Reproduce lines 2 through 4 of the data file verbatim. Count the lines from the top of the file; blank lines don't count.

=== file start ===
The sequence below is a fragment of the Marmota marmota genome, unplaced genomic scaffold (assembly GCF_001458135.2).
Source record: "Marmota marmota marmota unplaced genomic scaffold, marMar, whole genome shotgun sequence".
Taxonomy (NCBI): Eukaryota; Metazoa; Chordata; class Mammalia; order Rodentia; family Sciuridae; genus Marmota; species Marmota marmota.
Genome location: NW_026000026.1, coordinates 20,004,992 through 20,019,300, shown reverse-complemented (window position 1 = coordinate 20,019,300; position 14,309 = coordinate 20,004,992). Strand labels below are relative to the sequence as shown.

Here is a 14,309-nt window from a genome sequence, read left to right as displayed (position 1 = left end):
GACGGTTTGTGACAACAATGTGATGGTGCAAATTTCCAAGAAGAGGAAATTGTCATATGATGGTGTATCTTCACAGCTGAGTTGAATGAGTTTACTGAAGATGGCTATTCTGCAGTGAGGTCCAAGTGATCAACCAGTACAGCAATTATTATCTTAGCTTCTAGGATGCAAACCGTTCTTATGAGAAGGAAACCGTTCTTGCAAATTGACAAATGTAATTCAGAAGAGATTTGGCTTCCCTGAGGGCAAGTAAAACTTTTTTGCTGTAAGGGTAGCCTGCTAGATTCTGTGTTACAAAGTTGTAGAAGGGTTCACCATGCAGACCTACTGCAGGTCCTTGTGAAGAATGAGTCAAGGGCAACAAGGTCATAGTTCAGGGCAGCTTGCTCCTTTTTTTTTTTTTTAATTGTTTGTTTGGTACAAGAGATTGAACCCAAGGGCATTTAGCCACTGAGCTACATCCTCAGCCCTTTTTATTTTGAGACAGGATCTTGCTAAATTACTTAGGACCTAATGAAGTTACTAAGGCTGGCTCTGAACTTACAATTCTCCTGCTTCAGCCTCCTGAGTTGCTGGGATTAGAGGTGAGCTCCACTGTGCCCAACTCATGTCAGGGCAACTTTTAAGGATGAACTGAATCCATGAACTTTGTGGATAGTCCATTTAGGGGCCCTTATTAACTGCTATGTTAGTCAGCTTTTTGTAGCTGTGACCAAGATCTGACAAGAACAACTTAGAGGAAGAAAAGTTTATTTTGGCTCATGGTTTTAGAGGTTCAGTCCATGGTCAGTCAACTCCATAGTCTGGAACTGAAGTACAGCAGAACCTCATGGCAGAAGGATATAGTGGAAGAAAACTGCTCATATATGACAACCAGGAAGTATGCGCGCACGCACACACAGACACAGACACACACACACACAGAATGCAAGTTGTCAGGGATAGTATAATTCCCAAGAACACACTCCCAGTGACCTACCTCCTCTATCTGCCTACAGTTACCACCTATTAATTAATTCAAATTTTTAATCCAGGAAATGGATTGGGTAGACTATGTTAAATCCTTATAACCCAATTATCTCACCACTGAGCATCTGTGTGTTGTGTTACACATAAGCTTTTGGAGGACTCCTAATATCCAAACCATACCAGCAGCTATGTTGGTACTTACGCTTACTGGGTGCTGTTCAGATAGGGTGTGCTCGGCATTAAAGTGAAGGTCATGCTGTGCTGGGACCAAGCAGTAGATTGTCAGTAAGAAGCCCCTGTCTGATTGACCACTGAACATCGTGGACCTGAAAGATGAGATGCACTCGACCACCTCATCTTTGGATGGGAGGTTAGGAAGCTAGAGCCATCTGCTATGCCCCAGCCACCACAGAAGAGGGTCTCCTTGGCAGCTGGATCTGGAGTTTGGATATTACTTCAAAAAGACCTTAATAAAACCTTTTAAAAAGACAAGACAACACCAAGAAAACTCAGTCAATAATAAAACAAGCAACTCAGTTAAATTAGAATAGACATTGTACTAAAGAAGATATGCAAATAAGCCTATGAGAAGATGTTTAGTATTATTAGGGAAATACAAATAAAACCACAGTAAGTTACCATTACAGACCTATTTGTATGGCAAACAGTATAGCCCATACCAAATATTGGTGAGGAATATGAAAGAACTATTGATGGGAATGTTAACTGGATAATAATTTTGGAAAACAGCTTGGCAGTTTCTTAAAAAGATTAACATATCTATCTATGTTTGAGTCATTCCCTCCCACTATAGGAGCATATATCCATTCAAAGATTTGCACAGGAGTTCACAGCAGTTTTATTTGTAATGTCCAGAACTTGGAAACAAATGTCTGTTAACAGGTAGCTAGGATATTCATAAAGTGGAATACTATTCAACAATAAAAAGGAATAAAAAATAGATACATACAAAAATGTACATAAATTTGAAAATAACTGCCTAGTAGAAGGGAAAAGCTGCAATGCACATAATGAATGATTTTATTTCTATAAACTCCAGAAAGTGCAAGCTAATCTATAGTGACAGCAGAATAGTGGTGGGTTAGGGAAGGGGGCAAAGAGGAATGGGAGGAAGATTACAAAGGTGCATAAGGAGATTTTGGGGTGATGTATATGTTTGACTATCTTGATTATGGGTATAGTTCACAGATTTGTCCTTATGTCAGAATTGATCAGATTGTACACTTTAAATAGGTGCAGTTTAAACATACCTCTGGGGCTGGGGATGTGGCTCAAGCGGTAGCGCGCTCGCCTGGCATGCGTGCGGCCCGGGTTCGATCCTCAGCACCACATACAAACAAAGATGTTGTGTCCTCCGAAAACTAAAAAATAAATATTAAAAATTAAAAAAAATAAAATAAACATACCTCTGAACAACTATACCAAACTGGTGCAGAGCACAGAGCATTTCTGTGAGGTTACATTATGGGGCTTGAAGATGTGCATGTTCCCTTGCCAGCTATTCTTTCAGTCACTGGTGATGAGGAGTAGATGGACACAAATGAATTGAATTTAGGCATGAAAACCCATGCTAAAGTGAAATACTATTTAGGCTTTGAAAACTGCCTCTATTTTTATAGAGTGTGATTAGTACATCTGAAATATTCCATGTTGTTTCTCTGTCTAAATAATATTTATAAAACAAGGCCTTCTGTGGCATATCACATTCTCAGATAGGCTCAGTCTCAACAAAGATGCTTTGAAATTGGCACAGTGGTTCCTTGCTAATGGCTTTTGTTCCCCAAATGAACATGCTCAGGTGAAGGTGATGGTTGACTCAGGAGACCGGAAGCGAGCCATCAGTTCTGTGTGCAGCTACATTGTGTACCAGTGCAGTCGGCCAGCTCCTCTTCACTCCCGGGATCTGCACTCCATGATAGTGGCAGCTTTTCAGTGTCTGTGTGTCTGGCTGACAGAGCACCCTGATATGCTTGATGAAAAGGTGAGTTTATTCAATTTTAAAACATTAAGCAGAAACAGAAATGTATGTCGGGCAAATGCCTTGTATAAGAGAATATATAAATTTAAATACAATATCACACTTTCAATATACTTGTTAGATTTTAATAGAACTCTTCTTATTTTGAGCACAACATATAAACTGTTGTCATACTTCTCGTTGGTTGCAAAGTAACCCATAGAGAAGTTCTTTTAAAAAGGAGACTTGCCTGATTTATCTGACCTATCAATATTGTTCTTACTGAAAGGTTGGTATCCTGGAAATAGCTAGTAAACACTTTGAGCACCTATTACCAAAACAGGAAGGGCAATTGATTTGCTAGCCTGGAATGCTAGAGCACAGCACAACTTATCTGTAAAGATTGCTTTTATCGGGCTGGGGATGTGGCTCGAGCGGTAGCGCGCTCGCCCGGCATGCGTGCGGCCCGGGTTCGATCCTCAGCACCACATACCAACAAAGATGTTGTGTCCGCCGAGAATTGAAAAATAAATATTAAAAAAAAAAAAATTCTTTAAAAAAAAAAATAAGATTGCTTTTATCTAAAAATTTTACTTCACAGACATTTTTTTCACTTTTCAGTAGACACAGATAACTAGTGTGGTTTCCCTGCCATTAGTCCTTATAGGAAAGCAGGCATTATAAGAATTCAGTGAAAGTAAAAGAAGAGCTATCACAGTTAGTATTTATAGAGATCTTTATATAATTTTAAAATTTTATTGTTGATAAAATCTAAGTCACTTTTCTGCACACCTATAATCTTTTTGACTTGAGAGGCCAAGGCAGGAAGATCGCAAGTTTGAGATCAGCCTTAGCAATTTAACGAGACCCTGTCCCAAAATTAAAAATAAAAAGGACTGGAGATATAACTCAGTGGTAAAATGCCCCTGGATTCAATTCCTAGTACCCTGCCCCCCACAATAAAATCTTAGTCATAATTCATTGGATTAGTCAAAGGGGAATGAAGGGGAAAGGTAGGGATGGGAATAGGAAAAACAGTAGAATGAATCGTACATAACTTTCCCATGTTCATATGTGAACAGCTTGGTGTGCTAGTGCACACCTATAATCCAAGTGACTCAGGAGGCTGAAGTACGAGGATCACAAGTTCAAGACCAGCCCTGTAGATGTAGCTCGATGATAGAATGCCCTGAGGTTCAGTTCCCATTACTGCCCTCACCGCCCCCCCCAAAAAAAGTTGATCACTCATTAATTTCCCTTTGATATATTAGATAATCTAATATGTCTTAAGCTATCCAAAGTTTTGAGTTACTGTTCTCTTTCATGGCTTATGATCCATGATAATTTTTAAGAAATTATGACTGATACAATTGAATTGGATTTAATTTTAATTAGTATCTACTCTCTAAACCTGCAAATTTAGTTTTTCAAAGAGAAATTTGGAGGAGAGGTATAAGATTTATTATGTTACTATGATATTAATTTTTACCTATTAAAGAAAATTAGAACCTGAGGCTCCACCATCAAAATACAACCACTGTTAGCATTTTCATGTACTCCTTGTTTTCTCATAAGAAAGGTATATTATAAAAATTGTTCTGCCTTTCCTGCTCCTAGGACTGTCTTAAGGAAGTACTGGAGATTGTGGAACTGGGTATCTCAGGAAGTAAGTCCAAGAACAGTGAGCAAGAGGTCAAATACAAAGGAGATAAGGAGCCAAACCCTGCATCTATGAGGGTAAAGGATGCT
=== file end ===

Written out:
Source record: "Marmota marmota marmota unplaced genomic scaffold, marMar, whole genome shotgun sequence".
Taxonomy (NCBI): Eukaryota; Metazoa; Chordata; class Mammalia; order Rodentia; family Sciuridae; genus Marmota; species Marmota marmota.
Genome location: NW_026000026.1, coordinates 20,004,992 through 20,019,300, shown reverse-complemented (window position 1 = coordinate 20,019,300; position 14,309 = coordinate 20,004,992). Strand labels below are relative to the sequence as shown.